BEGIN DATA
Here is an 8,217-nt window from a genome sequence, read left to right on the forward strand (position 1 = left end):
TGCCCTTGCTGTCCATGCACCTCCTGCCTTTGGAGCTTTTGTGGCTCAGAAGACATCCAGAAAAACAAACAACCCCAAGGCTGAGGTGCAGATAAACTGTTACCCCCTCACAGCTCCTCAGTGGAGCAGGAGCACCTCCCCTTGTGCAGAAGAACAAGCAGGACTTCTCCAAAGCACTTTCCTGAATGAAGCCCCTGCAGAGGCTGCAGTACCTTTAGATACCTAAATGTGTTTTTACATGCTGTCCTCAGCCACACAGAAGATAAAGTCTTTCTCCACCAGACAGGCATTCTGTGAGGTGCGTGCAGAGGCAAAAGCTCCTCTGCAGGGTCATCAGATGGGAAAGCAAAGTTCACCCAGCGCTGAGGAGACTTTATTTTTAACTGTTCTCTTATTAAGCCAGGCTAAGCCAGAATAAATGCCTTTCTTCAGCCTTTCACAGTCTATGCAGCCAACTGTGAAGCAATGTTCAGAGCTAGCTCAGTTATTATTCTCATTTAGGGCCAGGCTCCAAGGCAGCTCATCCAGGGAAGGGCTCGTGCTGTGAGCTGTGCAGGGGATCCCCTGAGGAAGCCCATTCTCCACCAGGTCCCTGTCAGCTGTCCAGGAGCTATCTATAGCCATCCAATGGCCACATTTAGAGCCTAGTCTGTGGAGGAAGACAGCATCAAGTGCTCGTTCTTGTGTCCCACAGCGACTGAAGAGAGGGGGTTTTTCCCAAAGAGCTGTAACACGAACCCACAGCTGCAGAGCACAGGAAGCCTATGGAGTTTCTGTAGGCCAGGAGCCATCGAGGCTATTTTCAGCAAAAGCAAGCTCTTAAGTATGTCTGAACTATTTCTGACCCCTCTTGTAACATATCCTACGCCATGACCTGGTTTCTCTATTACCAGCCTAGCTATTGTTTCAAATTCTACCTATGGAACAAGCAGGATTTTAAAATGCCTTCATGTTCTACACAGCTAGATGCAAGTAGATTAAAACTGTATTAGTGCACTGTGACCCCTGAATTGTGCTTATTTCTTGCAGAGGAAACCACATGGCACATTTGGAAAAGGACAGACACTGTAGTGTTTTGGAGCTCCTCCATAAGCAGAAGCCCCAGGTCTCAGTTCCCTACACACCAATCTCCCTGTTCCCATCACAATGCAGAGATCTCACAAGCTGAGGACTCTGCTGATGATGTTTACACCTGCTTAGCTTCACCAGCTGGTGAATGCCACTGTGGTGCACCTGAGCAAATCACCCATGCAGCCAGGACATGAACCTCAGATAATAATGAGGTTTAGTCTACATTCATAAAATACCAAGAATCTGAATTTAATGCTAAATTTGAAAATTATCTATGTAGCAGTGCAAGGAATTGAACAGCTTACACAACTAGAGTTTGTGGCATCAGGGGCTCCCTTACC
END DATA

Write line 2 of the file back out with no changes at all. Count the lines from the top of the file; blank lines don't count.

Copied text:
TGCCCTTGCTGTCCATGCACCTCCTGCCTTTGGAGCTTTTGTGGCTCAGAAGACATCCAGAAAAACAAACAACCCCAAGGCTGAGGTGCAGATAAACTGTTACCCCCTCACAGCTCCTCAGTGGAGCAGGAGCACCTCCCCTTGTGCAGAAGAACAAGCAGGACTTCTCCAAAGCACTTTCCTGAATGAAGCCCCTGCAGAGGCTGCAGTACCTTTAGATACCTAAATGTGTTTTTACATGCTGTCCTCAGCCACACAGAAGATAAAGTCTTTCTCCACCAGACAGGCATTCTGTGAGGTGCGTGCAGAGGCAAAAGCTCCTCTGCAGGGTCATCAGATGGGAAAGCAAAGTTCACCCAGCGCTGAGGAGACTTTATTTTTAACTGTTCTCTTATTAAGCCAGGCTAAGCCAGAATAAATGCCTTTCTTCAGCCTTTCACAGTCTATGCAGCCAACTGTGAAGCAATGTTCAGAGCTAGCTCAGTTATTATTCTCATTTAGGGCCAGGCTCCAAGGCAGCTCATCCAGGGAAGGGCTCGTGCTGTGAGCTGTGCAGGGGATCCCCTGAGGAAGCCCATTCTCCACCAGGTCCCTGTCAGCTGTCCAGGAGCTATCTATAGCCATCCAATGGCCACATTTAGAGCCTAGTCTGTGGAGGAAGACAGCATCAAGTGCTCGTTCTTGTGTCCCACAGCGACTGAAGAGAGGGGGTTTTTCCCAAAGAGCTGTAACACGAACCCACAGCTGCAGAGCACAGGAAGCCTATGGAGTTTCTGTAGGCCAGGAGCCATCGAGGCTATTTTCAGCAAAAGCAAGCTCTTAAGTATGTCTGAACTATTTCTGACCCCTCTTGTAACATATCCTACGCCATGACCTGGTTTCTCTATTACCAGCCTAGCTATTGTTTCAAATTCTACCTATGGAACAAGCAGGATTTTAAAATGCCTTCATGTTCTACACAGCTAGATGCAAGTAGATTAAAACTGTATTAGTGCACTGTGACCCCTGAATTGTGCTTATTTCTTGCAGAGGAAACCACATGGCACATTTGGAAAAGGACAGACACTGTAGTGTTTTGGAGCTCCTCCATAAGCAGAAGCCCCAGGTCTCAGTTCCCTACACACCAATCTCCCTGTTCCCATCACAATGCAGAGATCTCACAAGCTGAGGACTCTGCTGATGATGTTTACACCTGCTTAGCTTCACCAGCTGGTGAATGCCACTGTGGTGCACCTGAGCAAATCACCCATGCAGCCAGGACATGAACCTCAGATAATAATGAGGTTTAGTCTACATTCATAAAATACCAAGAATCTGAATTTAATGCTAAATTTGAAAATTATCTATGTAGCAGTGCAAGGAATTGAACAGCTTACACAACTAGAGTTTGTGGCATCAGGGGCTCCCTTACC